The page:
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A Brief Guide on the Process of Thermoforming Plastic

If you wish to understand the idea of this particular process, the idea is to take a piece, or sheet of plastic material and make it into a three-dimensional shape, pliable and then to finish it into a product that could be usable in specific industries.

Therefore, we can say that the thermoforming process is making pieces of lightweight plastic into materials that are commonly used in a wide array of industries from healthcare to pharmaceutics.

We decided to present to you an entire process of thermoforming so that you can do it by yourself with proper equipment.

  1. Creating A Design

You should have in mind that each thermoforming process has to start with a specific design that you wish to implement. In most cases, you will use plastic in the form of a more significant product. You will see it as an outer piece of equipment that features aesthetic covering.

It does not matter how you wish to make it because designing products starts as a drawing or making CAD model.

In most cases, people choose to go with the CAD model, and you can send it to the company so that engineers can determine whether the model can become a part of reality.

  1. Materials

As soon as you finish designing, the idea is to find the appropriate equipment that will help you complete the project with ease.

The most commonly used plastic material for thermoforming is ABS plastic, but you can also consider other options due to functional or aesthetical reasons such as high heat and fire-rated materials.

Check here if you wish to learn more about ABS plastic.

Since every single possibility comes with unique benefits and physical properties, you will be able to create a wide selection of textured and colored material that will improve the appearance of your product in overall.

  1. Tooling

You should remember that the thermoforming process requires the creation of the mold in which you are going to put plastic and heat it. This particular process is known as tooling. Most manufacturers use aluminum molds because they are the most accurate.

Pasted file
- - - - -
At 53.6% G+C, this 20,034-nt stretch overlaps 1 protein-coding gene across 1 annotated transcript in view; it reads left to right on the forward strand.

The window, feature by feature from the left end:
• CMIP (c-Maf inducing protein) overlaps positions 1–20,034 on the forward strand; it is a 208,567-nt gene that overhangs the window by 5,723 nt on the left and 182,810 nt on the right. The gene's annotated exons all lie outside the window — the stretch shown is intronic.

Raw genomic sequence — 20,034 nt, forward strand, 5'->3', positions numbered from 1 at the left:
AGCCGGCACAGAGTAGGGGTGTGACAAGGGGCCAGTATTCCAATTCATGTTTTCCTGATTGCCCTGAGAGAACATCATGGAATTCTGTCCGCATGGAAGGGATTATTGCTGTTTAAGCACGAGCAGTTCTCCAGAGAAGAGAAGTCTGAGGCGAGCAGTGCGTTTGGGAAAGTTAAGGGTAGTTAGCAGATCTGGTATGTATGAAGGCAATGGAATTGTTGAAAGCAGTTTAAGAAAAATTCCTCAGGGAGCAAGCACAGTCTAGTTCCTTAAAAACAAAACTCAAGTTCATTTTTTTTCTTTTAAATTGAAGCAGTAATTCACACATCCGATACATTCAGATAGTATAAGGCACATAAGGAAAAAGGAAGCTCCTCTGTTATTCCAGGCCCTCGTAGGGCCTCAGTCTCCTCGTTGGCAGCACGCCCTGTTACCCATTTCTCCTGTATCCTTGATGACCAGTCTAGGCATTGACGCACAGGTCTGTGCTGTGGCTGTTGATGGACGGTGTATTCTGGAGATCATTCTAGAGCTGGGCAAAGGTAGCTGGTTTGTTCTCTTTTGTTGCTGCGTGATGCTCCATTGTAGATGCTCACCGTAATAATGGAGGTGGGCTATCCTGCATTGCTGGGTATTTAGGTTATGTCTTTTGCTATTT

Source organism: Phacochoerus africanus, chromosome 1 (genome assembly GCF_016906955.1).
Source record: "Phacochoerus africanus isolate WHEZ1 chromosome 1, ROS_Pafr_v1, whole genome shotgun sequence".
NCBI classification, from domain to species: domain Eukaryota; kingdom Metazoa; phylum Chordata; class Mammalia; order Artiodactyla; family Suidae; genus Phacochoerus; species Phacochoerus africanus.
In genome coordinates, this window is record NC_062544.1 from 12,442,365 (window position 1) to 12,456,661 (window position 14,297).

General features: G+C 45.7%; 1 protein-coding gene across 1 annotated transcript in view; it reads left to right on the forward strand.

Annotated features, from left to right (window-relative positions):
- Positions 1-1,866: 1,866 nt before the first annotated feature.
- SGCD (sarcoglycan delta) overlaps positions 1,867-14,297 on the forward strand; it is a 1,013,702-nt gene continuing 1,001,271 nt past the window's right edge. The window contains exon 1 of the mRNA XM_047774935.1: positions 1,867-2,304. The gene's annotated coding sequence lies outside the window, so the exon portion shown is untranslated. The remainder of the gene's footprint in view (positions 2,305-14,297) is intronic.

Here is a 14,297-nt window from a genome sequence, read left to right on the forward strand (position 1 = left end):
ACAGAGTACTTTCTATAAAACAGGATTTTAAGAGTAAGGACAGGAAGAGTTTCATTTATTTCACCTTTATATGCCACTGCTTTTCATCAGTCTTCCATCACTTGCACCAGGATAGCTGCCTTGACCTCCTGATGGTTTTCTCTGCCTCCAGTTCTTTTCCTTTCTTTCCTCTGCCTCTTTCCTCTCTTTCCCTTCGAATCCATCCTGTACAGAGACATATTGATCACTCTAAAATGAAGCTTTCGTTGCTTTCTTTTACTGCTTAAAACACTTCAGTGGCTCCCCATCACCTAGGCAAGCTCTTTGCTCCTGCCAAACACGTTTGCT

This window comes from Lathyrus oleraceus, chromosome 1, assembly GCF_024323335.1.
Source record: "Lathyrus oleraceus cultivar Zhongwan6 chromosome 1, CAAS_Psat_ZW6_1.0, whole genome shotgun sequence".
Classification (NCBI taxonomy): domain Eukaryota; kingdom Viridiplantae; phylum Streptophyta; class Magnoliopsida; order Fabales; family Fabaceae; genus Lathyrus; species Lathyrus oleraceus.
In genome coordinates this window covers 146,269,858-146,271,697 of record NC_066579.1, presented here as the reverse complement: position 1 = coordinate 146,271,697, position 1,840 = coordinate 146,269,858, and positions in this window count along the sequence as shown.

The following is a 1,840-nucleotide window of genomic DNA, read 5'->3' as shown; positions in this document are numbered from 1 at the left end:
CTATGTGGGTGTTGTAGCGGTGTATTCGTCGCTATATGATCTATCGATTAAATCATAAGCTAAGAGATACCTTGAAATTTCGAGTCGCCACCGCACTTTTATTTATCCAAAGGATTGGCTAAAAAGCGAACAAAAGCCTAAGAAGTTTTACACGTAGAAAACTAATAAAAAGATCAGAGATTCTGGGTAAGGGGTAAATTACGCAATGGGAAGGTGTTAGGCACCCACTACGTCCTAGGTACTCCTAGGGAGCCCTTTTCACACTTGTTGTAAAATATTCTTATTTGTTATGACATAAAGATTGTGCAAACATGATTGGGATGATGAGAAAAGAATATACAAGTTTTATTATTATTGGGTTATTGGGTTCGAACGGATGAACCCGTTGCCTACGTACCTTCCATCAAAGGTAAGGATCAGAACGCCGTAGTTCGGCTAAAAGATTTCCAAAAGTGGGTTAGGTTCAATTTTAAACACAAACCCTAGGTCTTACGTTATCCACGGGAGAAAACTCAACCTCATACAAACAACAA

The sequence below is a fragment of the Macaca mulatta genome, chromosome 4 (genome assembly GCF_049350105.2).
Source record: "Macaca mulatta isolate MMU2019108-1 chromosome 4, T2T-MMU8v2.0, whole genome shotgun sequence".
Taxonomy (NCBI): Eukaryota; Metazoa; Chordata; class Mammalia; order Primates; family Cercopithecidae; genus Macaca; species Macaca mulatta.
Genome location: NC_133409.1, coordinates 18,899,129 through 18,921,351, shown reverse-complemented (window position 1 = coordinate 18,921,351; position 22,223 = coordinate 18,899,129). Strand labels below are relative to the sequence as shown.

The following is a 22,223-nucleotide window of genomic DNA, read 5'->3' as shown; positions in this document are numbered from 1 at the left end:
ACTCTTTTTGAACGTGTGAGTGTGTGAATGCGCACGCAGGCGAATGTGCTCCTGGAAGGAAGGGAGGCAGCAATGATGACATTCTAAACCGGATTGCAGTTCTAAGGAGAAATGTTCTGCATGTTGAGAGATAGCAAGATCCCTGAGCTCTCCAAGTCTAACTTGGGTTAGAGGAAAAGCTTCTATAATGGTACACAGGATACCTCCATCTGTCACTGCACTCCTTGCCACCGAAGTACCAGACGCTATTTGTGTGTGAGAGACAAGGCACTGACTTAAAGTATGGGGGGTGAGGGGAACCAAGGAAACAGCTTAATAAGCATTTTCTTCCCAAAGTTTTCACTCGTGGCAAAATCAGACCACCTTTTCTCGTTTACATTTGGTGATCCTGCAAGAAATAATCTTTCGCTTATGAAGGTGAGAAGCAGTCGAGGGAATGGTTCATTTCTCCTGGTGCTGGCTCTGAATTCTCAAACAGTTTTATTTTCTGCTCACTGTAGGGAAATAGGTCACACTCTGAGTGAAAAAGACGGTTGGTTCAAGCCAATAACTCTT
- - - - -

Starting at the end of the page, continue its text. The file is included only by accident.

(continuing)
Of course, everything depends on the complexity and size of the material that you wish to use to complete the project; however, it is possible to combine different parts into a single mold. That will reduce material costs, tooling costs as well as production time.

The idea is to find a service that will provide you large-scale thermoforming capabilities so that you can get the most out of it.

  1. Thermoforming Process

Finally, it is time for the thermoforming process to start. However, you have to make sure that tooling is created and materials are selected. Therefore, the next step is to form the plastic based on the mold.

They will do it by heating the plastic sheet to pliable temperature, and after that, they will shape it by using the mold as well as vacuum pressure or air pressure.

When the material reaches the point of mold formation, the idea is to remove it and cool it down so that it can retain the final shape. Have in mind that the final project tends to cool against the mold surface and you should create optimal, ambient temperature to reduce residual stress.

  1. Trimming

When a piece of plastic cools down after the thermoforming process, the original material needs to be cut away or trimmed. Most manufacturers use robotic trimmers that can deal with precise and complex shapes without losing too much time.

Therefore, your result will be more accurate and flexible cuts as well as faster production. Most trimmers will deal with secondary operations as well such as other features that require material removal.

The best way to learn more on thermoplastic is by visiting this website: https://en.wikipedia.org/wiki/Thermoplastic.

  1. Secondary Operation

After trimming and thermoforming, you should be patient and understand that there are a few things you should do such as adding the final touch.

You will be able to get secondary operations such as silk screening, painting, installation of fastening devices and inserts, RFI/EMI shielding and assembly of hardware, handles and hinges.

Of course, everything depends on your industry niche, but the idea is for you to get the final product finished so that you can start with packaging and manufacturing. It is as simple as that.

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